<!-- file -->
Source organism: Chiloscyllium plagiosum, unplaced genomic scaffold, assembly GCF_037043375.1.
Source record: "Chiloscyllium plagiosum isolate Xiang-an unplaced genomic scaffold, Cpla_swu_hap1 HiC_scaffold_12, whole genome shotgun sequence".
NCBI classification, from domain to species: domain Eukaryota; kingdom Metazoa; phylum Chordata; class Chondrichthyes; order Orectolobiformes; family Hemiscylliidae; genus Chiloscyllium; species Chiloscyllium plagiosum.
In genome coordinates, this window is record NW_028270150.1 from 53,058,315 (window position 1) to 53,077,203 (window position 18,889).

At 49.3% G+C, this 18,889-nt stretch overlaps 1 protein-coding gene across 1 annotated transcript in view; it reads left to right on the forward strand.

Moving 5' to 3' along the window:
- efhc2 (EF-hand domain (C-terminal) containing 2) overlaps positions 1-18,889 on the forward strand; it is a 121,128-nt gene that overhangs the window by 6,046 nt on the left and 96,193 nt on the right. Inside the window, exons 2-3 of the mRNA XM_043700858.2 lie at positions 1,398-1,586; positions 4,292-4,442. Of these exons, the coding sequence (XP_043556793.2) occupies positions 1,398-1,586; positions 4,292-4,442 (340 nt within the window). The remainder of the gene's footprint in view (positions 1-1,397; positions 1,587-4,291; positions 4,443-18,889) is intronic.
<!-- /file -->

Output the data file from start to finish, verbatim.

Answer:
Source organism: Chiloscyllium plagiosum, unplaced genomic scaffold, assembly GCF_037043375.1.
Source record: "Chiloscyllium plagiosum isolate Xiang-an unplaced genomic scaffold, Cpla_swu_hap1 HiC_scaffold_12, whole genome shotgun sequence".
NCBI classification, from domain to species: domain Eukaryota; kingdom Metazoa; phylum Chordata; class Chondrichthyes; order Orectolobiformes; family Hemiscylliidae; genus Chiloscyllium; species Chiloscyllium plagiosum.
In genome coordinates, this window is record NW_028270150.1 from 53,058,315 (window position 1) to 53,077,203 (window position 18,889).

At 49.3% G+C, this 18,889-nt stretch overlaps 1 protein-coding gene across 1 annotated transcript in view; it reads left to right on the forward strand.

Moving 5' to 3' along the window:
- efhc2 (EF-hand domain (C-terminal) containing 2) overlaps positions 1-18,889 on the forward strand; it is a 121,128-nt gene that overhangs the window by 6,046 nt on the left and 96,193 nt on the right. Inside the window, exons 2-3 of the mRNA XM_043700858.2 lie at positions 1,398-1,586; positions 4,292-4,442. Of these exons, the coding sequence (XP_043556793.2) occupies positions 1,398-1,586; positions 4,292-4,442 (340 nt within the window). The remainder of the gene's footprint in view (positions 1-1,397; positions 1,587-4,291; positions 4,443-18,889) is intronic.